.. mple title, but a unique individual. Quote: ‘He is a prodigy.’ “Loner” [Kurtz writes 28] Marlow is laying on the deck of the steamer at the central station when he over hears bits and pieces of a conversation between the uncle and the manager. From what Marlow can decipher they are speaking of Kurtz. The uncle feels that if Kurtz is without companionship maybe the climate will kill him.

The manager says he is alone, because he sent back his and assistant and a note. The note stated he would rather be without anyone then the incompetent people the central station seemed to be able to spare. Quote: ‘I had rather be alone than have the kind of men you can dispose of with me.’ “Architect” [Manager to uncle 29] Marlow is eavesdropping on the uncle and manager’s conniving and deceitful neglect of Kurtz. Kurtz’s ideals and goals for the Congo bothered the manager. The manager quotes Kurtz.

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Kurtz wanted to bring civilization to the uncivilized through the use of the stations. He didn’t have but a second thought of the economic profit when he first arrived in the Congo. This parallels with Marlow’s moral intention for the natives to have a better life with technology. The stations should be enlightenment for the natives to make them real people and better their living conditions. The stations were more like oppressors of the natives than caregivers.

Kurtz wanted a legacy of good intentions personified through the stations. Quote: ‘Each station should be like a beacon on the road towards better things, a center for trade of course, but also for humanizing, improving, instructing.’ “Avant-garde” [Marlow to passengers 43] After the steamer is attacked and the helmsman is dead, an epiphany comes to Marlow. He may never speak to Kurtz for surely he must be dead. Through all the descriptions of Kurtz an image is not what comes to Marlow, it is Kurtz voice. Marlow’s first impression of Kurtz is his voice. Kurtz voice is haunting and dominant in Marlow’s mind.

The presentation of a voice by Kurtz gives him the first control over Marlow’s inner self. Quote: ‘The man presented himself as a voice.’ “Fanatic” [Marlow to passengers 44] Marlow thinks Kurtz is dead. He tells the passengers he would later find out he was wrong. Marlow though he has not yet met the man, Kurtz, has his thoughts over powered by Kurtz’s voice declaring his greed and possession of everything. Kurtz’s is so intent on having ivory that he steals, barters, and connives to get the precious yellow white gold.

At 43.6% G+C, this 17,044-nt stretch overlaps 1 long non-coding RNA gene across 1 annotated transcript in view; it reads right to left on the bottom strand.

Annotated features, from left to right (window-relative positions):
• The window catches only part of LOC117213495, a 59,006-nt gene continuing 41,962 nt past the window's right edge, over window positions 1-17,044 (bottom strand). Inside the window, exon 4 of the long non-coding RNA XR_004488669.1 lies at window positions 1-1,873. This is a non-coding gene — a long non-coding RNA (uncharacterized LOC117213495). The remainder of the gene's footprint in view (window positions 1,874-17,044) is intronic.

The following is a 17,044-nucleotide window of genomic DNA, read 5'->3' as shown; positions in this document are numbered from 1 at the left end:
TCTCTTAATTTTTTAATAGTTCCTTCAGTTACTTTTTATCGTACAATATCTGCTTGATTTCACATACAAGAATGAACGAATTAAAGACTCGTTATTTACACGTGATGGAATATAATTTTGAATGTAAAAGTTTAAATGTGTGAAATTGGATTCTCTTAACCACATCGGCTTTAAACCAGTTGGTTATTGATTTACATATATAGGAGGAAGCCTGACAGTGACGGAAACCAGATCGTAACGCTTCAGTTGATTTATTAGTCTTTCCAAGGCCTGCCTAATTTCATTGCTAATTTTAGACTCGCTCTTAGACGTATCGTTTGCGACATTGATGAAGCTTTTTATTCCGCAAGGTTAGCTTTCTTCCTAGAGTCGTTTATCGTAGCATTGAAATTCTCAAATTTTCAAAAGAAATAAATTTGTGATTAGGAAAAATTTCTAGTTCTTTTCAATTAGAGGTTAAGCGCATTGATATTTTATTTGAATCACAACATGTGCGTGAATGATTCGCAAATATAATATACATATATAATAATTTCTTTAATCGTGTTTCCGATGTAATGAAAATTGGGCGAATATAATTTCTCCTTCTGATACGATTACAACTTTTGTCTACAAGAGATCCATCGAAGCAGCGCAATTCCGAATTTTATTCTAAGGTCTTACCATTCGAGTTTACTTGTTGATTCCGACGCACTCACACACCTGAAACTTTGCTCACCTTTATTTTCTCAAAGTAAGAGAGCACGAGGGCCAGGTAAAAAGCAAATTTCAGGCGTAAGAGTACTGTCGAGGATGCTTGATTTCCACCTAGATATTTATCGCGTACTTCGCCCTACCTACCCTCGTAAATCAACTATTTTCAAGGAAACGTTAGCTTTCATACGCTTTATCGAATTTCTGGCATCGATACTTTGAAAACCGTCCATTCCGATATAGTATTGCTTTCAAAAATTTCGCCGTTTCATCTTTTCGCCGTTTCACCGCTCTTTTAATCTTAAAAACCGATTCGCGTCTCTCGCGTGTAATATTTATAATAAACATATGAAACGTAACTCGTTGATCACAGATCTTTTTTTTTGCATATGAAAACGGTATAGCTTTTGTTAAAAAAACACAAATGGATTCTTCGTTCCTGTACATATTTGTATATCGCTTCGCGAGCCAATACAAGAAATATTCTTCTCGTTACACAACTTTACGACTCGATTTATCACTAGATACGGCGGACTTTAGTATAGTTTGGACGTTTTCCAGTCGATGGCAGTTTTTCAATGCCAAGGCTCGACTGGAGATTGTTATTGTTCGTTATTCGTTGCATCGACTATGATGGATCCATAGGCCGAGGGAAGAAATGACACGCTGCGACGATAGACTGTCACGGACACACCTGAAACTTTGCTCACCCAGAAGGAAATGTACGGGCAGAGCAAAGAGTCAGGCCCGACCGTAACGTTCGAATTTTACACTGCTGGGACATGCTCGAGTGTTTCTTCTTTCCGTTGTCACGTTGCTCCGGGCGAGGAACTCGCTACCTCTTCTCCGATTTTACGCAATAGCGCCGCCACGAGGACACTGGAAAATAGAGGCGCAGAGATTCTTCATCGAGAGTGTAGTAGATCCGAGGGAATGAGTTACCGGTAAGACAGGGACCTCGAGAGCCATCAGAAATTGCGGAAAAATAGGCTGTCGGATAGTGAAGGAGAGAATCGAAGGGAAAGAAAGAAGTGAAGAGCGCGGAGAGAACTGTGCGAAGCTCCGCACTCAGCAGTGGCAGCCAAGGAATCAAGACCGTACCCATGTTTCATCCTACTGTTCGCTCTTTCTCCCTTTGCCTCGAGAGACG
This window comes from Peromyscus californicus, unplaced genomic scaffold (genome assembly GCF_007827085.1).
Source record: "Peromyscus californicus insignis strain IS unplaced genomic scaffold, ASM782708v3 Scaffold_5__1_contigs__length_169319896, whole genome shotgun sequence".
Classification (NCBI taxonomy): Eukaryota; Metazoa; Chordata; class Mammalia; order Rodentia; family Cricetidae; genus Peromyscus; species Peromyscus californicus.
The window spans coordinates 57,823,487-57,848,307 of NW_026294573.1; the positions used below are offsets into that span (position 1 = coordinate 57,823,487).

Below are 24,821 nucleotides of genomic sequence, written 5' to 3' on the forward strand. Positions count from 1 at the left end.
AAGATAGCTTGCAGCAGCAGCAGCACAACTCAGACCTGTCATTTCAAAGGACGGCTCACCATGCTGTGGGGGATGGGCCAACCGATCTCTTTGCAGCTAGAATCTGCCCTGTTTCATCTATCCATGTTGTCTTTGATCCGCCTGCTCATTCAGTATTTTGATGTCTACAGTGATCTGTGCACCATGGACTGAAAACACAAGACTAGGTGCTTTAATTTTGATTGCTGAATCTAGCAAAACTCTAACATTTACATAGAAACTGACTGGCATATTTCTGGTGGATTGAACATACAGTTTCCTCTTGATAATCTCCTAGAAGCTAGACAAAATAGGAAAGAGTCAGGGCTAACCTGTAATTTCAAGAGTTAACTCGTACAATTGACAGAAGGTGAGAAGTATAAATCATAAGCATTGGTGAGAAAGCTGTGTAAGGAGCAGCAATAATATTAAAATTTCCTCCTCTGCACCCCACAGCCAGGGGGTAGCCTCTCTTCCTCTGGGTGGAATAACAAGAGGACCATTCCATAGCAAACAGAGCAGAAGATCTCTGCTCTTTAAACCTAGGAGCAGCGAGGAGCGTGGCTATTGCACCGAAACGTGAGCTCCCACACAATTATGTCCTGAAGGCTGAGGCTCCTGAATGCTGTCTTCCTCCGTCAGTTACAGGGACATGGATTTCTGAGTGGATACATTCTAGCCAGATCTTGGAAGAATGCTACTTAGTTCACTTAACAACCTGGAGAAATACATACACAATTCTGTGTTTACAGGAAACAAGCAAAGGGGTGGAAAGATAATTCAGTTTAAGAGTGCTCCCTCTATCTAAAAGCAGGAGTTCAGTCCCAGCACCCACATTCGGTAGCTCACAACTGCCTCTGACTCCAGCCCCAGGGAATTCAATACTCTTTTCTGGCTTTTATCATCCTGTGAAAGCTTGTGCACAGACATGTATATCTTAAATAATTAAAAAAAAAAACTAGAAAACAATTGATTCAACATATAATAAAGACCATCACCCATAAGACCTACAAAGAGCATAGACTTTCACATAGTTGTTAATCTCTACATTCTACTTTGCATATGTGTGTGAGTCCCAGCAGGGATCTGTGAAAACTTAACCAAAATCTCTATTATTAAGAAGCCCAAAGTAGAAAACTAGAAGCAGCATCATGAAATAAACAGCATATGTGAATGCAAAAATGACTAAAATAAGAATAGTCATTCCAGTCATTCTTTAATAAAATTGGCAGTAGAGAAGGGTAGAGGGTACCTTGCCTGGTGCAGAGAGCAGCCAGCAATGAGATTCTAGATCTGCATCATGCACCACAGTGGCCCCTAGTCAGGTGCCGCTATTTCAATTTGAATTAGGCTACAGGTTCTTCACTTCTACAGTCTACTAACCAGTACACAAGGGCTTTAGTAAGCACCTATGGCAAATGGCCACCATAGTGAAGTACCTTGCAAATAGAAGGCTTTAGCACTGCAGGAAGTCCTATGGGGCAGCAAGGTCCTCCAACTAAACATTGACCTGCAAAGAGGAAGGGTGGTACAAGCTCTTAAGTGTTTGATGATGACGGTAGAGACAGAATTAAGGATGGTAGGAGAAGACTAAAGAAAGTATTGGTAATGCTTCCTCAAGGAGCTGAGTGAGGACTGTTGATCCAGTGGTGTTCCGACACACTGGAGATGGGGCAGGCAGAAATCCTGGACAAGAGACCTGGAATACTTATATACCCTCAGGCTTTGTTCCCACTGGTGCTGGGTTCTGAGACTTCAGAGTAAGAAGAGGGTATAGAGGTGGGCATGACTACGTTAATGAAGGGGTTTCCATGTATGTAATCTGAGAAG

Kurtz’s voice in Marlow’s head gives him the impression of the two-year-old mine syndrome. You have it, it’s mine. I see it, it’s mine. It’s mine, mine, and mine. Quote: ‘My Intended, my ivory, my station, my river, my-‘ “Visionary” [Russian to Marlow 50] Marlow has reached the inner station where he finds the Russian, who is extremely devoted to Kurtz.

It is no accident that Marlow meets this man here because Kurtz had planned it in order to have an audience for his final curtain. The Russian is talking about when he and Kurtz are camping in the forest and Kurtz talks about everything to him. Kurtz acquaints the Russian with his wisdom of life. Kurtz invokes visions of greatness in everyone including himself. Quote: ‘He made me see things-things.’ “Survivor” [Marlow to passengers 51] Marlow assumes that the Russian had been with Kurtz since their first encounter in the encampment if the forest.

This was not so Kurtz it seems that their relationship had been interrupted by events and Kurtz’s maddening mind. Kurtz had been in the heart of this jungle for many months without necessary supplies and provisions. We learned this in the beginning. Kurtz had suffered though two illnesses and was helped by the Russian during these times. Through all the dangers that occurred to get to this land of ivory wealth Kurtz had managed to continue going nothing seemed to stop him. Quote: ‘He had, as he informed me proudly, managed to nurse Kurtz through two illnesses.’ “Conniver” [Marlow to passengers 51] Marlow is speaking of the Russian and the profound influence that Kurtz has had on this man. This was curious to Marlow because this man had the pleasure of talking to Kurtz and Marlow had not, yet Marlow was profoundly effected internally by the voice image of Kurtz.

Quote: ‘The man filled his life, occupied his thoughts, swayed his emotions.’ “Oppressor” [Russian to Marlow 51] The Russian is telling Marlow of the time Kurtz had wanted to shoot him for his ivory. Kurtz had an obsession with ivory and he wanted the Russian to fear him so he threatened him with bodily harm. Early in the novel we hear the brickmaker make the comment he feared nothing not any man either. He was referring to Kurtz also. The natives feared Kurtz because they say him as a god coming in with his thunder and lighting. Quote: ‘He declared he would shoot me unless I gave him the ivory and then cleared out of the country,’ “Conformist” [Russian to Marlow 52] The Russian said that Kurtz had suffered too much and he would beg him to leave. Kurtz would agree to go but then would take off on another ivory raid. Kurtz had conformed to the greed of the area and his own fanatic quest for all the ivory and possessions to be had from this country. Kurtz had forgot his initial reason for coming to the Congo to improve the natives.